2) Sampling a large bitmap
the code snippet below does all the hard work of sampling an image and returning it as a Bitmap object.
A few notes before you use it:

BitmapFactoriy.Options is the secret weapon, more specifically the field inJustDecodeBounds. Setting it to true will tell the framework to not try loading the image, instead just return its size (returned in options.outHeight and options.outWidth). Once we have the dimensions of the image, we can read it scaled down by a factor defined in the field inSampleSize.

The SDK recomends using inSampleSize in powers of 2 so the line

int sampleSize=(int) Math.pow(2, Math.floor(Math.sqrt(factor)));
tries to find the best power of 2 close to the sample rate you requested. It's simplistic but works  fine for almost all cases. My suggestion is you find what's best for your app. I recommend sampling the image to a bigger size than what you really want and then use Bitmap.createScaledBitmap to set the image to the size you want.
BitmapFactory.Options options=new BitmapFactory.Options();
BitmapFactory.decodeFile(fileName, options);
long totalImagePixes=options.outHeight*options.outWidth;
 double factor=(float)totalImagePixes/(float)(totalScreenPixels);
 int sampleSize=(int) Math.pow(2, Math.floor(Math.sqrt(factor)));
 return BitmapFactory.decodeFile(fileName, options);
return BitmapFactory.decodeFile(fileName); 
Also, not this the variable sets the maximum number of pixels (i.e, total bytes used) that we want the sampled image to have.
You can use an approach like that or just find a sample size based on your needs. Again, it's simplistic but works majority of cases.

To recap, all  you need is to set inJustDecodeBounds to true, call decodeFile, set inSampleSize to the desired value (power of 2 preferably) and call decodeFile again.

Have fun!

Tuesday, 18 October 2011

Android 4.0 Ice Cream Sandwich is here!

Exciting new SDK!

Some of the amazing new features for developers:

  • Unified UI framework for phones, tablets
  • Social API
  • Calendar API
  • Visual voicemail API
  • Android Beam
  • Low-level streaming multimedia
  • Media effects for transforming images and video
  • New media codecs and containers (support for Matroska!!)
  • Wi-Fi Direct
  • OpenGL ES texture views
  • Hardware-accelerated 2D drawing
  • VPN client API

And a lot more! Checkout the full change log here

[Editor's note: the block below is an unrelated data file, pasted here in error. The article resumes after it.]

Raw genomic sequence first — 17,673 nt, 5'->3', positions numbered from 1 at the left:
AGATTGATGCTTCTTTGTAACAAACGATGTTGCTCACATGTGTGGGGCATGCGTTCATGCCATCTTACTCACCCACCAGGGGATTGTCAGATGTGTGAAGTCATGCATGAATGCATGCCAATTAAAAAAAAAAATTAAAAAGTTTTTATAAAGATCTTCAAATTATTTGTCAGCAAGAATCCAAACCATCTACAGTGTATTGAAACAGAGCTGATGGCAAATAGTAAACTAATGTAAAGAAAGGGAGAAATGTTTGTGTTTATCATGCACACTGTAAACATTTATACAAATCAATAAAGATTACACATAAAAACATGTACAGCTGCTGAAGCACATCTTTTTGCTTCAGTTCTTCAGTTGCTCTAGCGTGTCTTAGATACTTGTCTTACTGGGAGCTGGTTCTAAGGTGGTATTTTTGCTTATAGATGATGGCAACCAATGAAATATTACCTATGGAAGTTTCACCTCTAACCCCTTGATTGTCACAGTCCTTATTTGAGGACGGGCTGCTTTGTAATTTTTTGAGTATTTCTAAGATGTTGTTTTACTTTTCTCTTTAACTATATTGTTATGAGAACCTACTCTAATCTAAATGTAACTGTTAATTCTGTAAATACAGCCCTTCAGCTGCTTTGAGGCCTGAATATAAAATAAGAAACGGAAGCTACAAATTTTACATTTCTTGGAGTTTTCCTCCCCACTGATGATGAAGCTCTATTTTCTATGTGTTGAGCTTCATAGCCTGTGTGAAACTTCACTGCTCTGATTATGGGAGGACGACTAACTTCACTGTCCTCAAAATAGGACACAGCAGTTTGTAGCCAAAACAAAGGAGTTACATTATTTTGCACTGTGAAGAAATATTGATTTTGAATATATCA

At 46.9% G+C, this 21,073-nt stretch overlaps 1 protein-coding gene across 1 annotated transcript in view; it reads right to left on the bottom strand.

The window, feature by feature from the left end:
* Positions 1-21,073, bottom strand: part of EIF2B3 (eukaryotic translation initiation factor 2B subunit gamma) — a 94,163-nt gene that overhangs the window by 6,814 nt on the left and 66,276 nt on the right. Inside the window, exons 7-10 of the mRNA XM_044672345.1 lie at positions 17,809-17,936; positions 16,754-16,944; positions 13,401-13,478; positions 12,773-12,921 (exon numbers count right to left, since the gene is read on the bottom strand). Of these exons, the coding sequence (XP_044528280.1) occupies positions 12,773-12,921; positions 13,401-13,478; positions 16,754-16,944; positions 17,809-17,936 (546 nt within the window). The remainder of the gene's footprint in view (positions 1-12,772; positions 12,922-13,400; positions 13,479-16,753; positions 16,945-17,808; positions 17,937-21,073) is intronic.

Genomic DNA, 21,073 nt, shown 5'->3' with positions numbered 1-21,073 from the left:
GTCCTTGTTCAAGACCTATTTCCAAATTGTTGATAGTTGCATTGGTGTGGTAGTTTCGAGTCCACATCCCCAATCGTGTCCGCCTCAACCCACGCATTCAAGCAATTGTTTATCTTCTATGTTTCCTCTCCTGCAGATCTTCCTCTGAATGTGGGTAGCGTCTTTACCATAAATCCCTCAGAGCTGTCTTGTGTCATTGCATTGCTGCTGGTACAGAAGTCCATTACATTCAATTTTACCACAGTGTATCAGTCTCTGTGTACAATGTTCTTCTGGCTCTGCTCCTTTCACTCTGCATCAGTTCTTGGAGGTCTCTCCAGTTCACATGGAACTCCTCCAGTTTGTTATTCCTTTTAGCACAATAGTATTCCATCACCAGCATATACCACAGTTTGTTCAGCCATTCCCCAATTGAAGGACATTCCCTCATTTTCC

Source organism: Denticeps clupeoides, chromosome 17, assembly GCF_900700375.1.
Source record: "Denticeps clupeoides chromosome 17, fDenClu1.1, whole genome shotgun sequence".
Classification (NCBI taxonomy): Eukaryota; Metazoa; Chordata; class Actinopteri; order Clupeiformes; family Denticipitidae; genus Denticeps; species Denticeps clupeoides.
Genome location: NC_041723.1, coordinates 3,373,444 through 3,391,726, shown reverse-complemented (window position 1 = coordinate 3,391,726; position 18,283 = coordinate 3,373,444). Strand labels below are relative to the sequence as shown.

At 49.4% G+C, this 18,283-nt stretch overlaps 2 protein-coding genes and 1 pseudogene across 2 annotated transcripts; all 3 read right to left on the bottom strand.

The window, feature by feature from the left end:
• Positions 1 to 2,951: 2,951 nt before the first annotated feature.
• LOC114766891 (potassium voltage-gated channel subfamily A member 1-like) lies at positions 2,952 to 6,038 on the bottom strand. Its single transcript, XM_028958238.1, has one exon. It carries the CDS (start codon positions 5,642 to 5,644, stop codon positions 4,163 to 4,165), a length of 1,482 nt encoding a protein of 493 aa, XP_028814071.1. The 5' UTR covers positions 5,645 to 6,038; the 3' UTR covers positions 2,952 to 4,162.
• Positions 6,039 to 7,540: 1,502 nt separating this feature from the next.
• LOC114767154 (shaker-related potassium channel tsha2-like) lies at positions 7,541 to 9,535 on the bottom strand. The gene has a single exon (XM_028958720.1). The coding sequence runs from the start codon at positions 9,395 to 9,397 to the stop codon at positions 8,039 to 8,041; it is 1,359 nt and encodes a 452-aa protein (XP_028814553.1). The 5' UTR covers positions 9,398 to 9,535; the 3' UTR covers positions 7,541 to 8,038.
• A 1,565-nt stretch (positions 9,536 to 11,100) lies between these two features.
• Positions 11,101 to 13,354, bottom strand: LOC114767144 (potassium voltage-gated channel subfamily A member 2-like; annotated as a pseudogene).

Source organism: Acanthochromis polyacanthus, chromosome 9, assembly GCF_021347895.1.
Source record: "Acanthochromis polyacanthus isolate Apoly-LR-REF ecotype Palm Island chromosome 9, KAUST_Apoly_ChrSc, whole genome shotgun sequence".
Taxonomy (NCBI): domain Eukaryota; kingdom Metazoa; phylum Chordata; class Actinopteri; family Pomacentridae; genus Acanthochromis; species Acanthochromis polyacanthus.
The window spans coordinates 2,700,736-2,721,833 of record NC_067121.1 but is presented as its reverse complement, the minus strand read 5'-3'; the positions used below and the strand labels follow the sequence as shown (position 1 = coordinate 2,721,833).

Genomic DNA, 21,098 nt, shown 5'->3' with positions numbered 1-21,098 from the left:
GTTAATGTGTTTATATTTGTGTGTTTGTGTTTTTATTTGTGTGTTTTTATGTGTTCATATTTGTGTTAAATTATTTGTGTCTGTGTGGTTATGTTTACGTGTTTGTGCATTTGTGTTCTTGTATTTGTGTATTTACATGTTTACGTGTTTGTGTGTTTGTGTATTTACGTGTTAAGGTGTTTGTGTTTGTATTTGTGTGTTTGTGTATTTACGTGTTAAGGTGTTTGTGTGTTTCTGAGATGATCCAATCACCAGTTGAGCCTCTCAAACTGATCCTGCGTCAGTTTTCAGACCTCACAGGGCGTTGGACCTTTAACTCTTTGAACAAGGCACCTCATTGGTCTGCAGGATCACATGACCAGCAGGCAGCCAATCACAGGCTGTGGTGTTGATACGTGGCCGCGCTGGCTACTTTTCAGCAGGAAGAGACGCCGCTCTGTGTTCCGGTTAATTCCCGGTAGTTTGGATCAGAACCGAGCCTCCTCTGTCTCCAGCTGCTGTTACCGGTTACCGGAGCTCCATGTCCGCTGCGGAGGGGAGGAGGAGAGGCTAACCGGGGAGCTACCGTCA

Developers, don't forget to read the hightlights and the differences report.

oh, and watch the cool promo video

Tuesday, 11 October 2011

Android: Getting the version of your App

(AKA how to get the version of the app from the manifest file)

I wrote previously here how to add logging to your app and one of the things you most certainly want to put in your log is the version of your software.
In fact I got a ton of messages asking how to do that, reason why I'm writing this quick and short post :)

There are two version fields that we should get: version name and version code.
Version name is however you want to call the version of your app and version code is an integer number that basically says "this version is new that the other one".
Both fields are attributes if the same name in the manifest file. You need to set it manually so look for android:versionCode and android:versionName.
Programmatically reading versionName and versionCode.

The attributes we set manually in the manifest file re available in the PackageInfo class.
To get an instance of PackageInfo with the fields for your app we will have to utilize the PackageManager class.

PackageManager pm=new PackageManager();
PackageInfo info=pm.getPackageInfo(getPackageName(),0);
Log.d("TestApp", "version name "+info.versionName);
Log.d("TestApp","version code "+info.versionCode);

Note that getPackageInfo takes 2 arguments. The first is the name of the package from which we want to get the version.
The method Context.getPackageName() gives us the name of the package for the current app (actually the app in the calling context).
The second are flags indicating what king of extra information we want. In our case 0 is sufficient but if you want to know more, check the documentation.

That's it, see you next time!

Programming tricks and tips for android developers